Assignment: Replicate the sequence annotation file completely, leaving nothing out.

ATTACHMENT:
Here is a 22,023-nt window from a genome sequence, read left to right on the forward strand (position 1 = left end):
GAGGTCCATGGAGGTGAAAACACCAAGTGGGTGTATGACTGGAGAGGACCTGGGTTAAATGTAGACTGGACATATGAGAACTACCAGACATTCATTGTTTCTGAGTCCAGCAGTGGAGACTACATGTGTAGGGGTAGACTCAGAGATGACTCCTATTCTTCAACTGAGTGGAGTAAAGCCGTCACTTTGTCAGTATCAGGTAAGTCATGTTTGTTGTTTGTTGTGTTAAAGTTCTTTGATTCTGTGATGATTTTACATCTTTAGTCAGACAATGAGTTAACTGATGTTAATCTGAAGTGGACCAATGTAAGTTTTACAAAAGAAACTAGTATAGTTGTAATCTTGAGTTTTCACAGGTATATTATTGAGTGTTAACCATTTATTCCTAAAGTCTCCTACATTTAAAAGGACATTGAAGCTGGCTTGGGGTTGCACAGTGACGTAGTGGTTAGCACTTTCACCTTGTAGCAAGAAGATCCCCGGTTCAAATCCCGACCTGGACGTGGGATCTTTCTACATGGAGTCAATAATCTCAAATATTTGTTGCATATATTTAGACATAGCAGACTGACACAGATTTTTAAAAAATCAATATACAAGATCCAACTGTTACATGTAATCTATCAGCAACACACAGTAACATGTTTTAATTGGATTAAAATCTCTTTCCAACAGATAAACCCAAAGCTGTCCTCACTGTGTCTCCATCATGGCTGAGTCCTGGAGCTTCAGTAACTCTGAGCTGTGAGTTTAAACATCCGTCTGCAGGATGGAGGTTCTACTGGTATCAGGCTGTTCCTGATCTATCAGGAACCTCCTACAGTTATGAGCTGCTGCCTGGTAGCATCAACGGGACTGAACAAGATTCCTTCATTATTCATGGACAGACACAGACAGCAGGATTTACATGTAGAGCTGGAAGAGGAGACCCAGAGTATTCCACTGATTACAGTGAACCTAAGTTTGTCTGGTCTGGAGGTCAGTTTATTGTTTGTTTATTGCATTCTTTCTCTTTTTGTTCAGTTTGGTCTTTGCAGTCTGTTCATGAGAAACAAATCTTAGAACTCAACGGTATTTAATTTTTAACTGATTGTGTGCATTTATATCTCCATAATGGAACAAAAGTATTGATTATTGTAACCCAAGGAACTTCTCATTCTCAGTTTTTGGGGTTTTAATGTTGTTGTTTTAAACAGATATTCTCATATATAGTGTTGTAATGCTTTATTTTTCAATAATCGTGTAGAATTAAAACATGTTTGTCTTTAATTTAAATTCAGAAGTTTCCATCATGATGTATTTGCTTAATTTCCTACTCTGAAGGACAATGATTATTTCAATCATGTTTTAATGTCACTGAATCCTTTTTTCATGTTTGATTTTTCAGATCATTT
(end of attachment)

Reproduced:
Here is a 22,023-nt window from a genome sequence, read left to right on the forward strand (position 1 = left end):
GAGGTCCATGGAGGTGAAAACACCAAGTGGGTGTATGACTGGAGAGGACCTGGGTTAAATGTAGACTGGACATATGAGAACTACCAGACATTCATTGTTTCTGAGTCCAGCAGTGGAGACTACATGTGTAGGGGTAGACTCAGAGATGACTCCTATTCTTCAACTGAGTGGAGTAAAGCCGTCACTTTGTCAGTATCAGGTAAGTCATGTTTGTTGTTTGTTGTGTTAAAGTTCTTTGATTCTGTGATGATTTTACATCTTTAGTCAGACAATGAGTTAACTGATGTTAATCTGAAGTGGACCAATGTAAGTTTTACAAAAGAAACTAGTATAGTTGTAATCTTGAGTTTTCACAGGTATATTATTGAGTGTTAACCATTTATTCCTAAAGTCTCCTACATTTAAAAGGACATTGAAGCTGGCTTGGGGTTGCACAGTGACGTAGTGGTTAGCACTTTCACCTTGTAGCAAGAAGATCCCCGGTTCAAATCCCGACCTGGACGTGGGATCTTTCTACATGGAGTCAATAATCTCAAATATTTGTTGCATATATTTAGACATAGCAGACTGACACAGATTTTTAAAAAATCAATATACAAGATCCAACTGTTACATGTAATCTATCAGCAACACACAGTAACATGTTTTAATTGGATTAAAATCTCTTTCCAACAGATAAACCCAAAGCTGTCCTCACTGTGTCTCCATCATGGCTGAGTCCTGGAGCTTCAGTAACTCTGAGCTGTGAGTTTAAACATCCGTCTGCAGGATGGAGGTTCTACTGGTATCAGGCTGTTCCTGATCTATCAGGAACCTCCTACAGTTATGAGCTGCTGCCTGGTAGCATCAACGGGACTGAACAAGATTCCTTCATTATTCATGGACAGACACAGACAGCAGGATTTACATGTAGAGCTGGAAGAGGAGACCCAGAGTATTCCACTGATTACAGTGAACCTAAGTTTGTCTGGTCTGGAGGTCAGTTTATTGTTTGTTTATTGCATTCTTTCTCTTTTTGTTCAGTTTGGTCTTTGCAGTCTGTTCATGAGAAACAAATCTTAGAACTCAACGGTATTTAATTTTTAACTGATTGTGTGCATTTATATCTCCATAATGGAACAAAAGTATTGATTATTGTAACCCAAGGAACTTCTCATTCTCAGTTTTTGGGGTTTTAATGTTGTTGTTTTAAACAGATATTCTCATATATAGTGTTGTAATGCTTTATTTTTCAATAATCGTGTAGAATTAAAACATGTTTGTCTTTAATTTAAATTCAGAAGTTTCCATCATGATGTATTTGCTTAATTTCCTACTCTGAAGGACAATGATTATTTCAATCATGTTTTAATGTCACTGAATCCTTTTTTCATGTTTGATTTTTCAGATCATTT